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|He uses statistics as a drunken man uses lampposts — for support rather than for |
illumination. ... Aldous Huxley • All generous minds have a horror of what are
commonly called "Facts. ... But no man has a right to be wrong about his facts.
|So have no opinion or ifyou must have one, then offer it to no one...without |
running it by Grandma first. You are not entitled to an opinion. An opinion is what
you have when you don't have any facts. Every man has a right to be wrong in his
|Every man has a right to be wrong in his opinions. But no man has a right to be |
wrong in his facts. to his own opinion, but not to his own facts. in Robert Sobel's
review of Past Imperfect: HistoryAccording to the Movies, edited by Mark C.
|Even when the experts all agree, they may well be mistaken. —Bertrand Russell |
The Skeptical Essays Every man has a right to be wrong in his opinions. But no
man has a right to be wrong in his facts. —Bernard Baruch The Public Years It is
|Where an opinion is general, it is usually correct. - Austen, Jane Every man has a |
right to be wrong in his opinions. But no man has a right to be wrong in his facts. -
Baruch, Bernard M. I don't have time to be classified as difficult, and I don't ...
|1971 ]ames Fritzhand, Son of the Great American Novel (New York: George |
Braziller) 176: “While his peers were busy saying, 'See ya ... (epigraph): “'Every
man has a right to his own opinion, but no man has a right to be wrong in his facts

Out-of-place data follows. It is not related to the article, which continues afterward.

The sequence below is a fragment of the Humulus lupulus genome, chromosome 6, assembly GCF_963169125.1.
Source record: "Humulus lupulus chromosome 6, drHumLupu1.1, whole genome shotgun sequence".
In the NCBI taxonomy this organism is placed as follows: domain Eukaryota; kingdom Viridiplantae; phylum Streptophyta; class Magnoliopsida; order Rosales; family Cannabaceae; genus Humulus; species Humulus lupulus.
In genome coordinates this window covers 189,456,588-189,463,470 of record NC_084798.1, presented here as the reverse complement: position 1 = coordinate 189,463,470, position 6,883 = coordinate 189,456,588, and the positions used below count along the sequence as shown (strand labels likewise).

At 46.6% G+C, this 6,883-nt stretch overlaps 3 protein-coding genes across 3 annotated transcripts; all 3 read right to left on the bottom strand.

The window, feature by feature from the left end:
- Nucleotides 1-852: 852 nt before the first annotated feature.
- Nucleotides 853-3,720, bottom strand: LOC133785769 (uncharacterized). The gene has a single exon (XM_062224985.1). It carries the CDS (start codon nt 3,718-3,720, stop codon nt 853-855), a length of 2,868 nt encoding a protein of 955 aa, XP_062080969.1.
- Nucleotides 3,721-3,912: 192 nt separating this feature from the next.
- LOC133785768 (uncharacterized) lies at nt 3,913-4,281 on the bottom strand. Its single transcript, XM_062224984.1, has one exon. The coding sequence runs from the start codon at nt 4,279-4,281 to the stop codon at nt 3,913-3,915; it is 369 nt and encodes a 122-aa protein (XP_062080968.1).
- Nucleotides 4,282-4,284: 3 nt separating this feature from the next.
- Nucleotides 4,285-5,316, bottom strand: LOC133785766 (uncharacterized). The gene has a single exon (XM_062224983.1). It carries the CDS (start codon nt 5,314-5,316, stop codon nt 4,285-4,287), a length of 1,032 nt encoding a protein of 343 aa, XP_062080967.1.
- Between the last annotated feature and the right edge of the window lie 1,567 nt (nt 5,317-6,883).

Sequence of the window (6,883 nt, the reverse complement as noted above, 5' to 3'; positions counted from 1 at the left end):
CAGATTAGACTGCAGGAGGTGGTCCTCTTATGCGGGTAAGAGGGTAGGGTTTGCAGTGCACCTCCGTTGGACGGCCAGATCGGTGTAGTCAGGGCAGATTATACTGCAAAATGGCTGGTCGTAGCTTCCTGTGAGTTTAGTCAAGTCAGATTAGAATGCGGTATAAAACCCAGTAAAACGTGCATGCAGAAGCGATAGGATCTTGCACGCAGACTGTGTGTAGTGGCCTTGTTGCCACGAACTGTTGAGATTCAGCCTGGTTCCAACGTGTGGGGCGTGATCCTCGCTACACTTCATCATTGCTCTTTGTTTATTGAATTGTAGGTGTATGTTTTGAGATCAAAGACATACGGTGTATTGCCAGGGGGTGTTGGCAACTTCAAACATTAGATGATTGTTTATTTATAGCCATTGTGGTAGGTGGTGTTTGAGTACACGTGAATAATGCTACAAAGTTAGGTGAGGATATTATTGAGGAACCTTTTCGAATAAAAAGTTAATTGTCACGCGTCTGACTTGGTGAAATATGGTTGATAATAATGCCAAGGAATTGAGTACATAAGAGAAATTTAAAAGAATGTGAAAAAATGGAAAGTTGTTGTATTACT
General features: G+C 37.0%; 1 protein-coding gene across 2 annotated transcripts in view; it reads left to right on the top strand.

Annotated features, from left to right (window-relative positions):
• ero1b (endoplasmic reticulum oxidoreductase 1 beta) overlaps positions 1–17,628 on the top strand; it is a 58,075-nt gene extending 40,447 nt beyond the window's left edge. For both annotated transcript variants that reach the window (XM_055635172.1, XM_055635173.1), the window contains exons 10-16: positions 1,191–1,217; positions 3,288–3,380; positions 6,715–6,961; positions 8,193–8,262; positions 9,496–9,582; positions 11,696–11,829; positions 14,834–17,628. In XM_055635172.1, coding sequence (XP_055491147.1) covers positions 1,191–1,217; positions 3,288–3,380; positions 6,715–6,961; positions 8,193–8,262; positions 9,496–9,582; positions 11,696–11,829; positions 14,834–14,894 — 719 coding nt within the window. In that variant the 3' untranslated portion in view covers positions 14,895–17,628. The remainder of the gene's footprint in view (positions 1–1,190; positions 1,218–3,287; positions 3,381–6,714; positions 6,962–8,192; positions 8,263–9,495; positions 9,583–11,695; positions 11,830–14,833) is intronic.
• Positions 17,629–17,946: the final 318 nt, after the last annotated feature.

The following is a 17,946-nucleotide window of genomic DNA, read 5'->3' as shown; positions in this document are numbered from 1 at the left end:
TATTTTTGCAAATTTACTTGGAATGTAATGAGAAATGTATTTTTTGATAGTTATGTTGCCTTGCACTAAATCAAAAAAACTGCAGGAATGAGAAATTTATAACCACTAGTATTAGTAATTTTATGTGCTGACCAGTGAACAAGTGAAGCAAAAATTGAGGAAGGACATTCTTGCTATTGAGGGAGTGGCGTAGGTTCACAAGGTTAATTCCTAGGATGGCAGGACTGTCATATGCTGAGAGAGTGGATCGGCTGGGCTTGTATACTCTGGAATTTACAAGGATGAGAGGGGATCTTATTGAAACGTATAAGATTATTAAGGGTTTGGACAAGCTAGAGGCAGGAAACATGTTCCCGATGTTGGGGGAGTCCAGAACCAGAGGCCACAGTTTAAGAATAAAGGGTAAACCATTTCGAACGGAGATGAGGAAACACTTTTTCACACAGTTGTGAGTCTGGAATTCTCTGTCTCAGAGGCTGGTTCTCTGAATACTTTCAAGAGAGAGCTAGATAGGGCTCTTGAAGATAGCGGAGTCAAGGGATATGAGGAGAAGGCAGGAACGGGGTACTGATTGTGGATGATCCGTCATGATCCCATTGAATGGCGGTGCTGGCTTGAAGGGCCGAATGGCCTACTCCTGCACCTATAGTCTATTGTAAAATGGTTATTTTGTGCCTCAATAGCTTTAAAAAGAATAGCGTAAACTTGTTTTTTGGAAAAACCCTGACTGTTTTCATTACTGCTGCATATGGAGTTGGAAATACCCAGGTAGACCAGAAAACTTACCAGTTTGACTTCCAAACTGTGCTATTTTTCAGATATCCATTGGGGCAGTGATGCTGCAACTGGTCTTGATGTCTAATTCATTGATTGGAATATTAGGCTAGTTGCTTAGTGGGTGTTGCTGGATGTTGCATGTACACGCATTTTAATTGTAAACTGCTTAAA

|Another of his quotes, which I used throughout my life is “Every man has a right to |
his opinion, right or wrong, but no man has a right to be wrong in his facts.” These
sayings just about describe the lack of depth and honesty of some brokers' ...
|Both men appreciated the power and punch of brevity and the stubborn, |
unrelenting nature of facts. “Every man has a right to his opinion,” Bernard
Baruch once said, “but no man has a right to be wrong in his facts.”21 By
assuming command ...
|TRIGGER ISSUES: OIL, WATER, AND WEAPONS OF MASS DESTRUCTION |
Every man has a right to his own opinion. But no man has a right to be wrong in
his facts. —Bernard Baruch With the three original essays in this section, we
|Not the man who falters and drops aside, But the man who has boldly stood In |
the thick of the flight, for the cause of right, The man who is making ... No man
could travel without an arnit-d guard — every man went laden with the
instruments of death. ... Within proper limits we may express ourselves upon any
subject of vital interest—we give men the right to their own opinions, and
everywhere it is understood that a man has a perfect right to be wrong in bis
conclusions as well as right.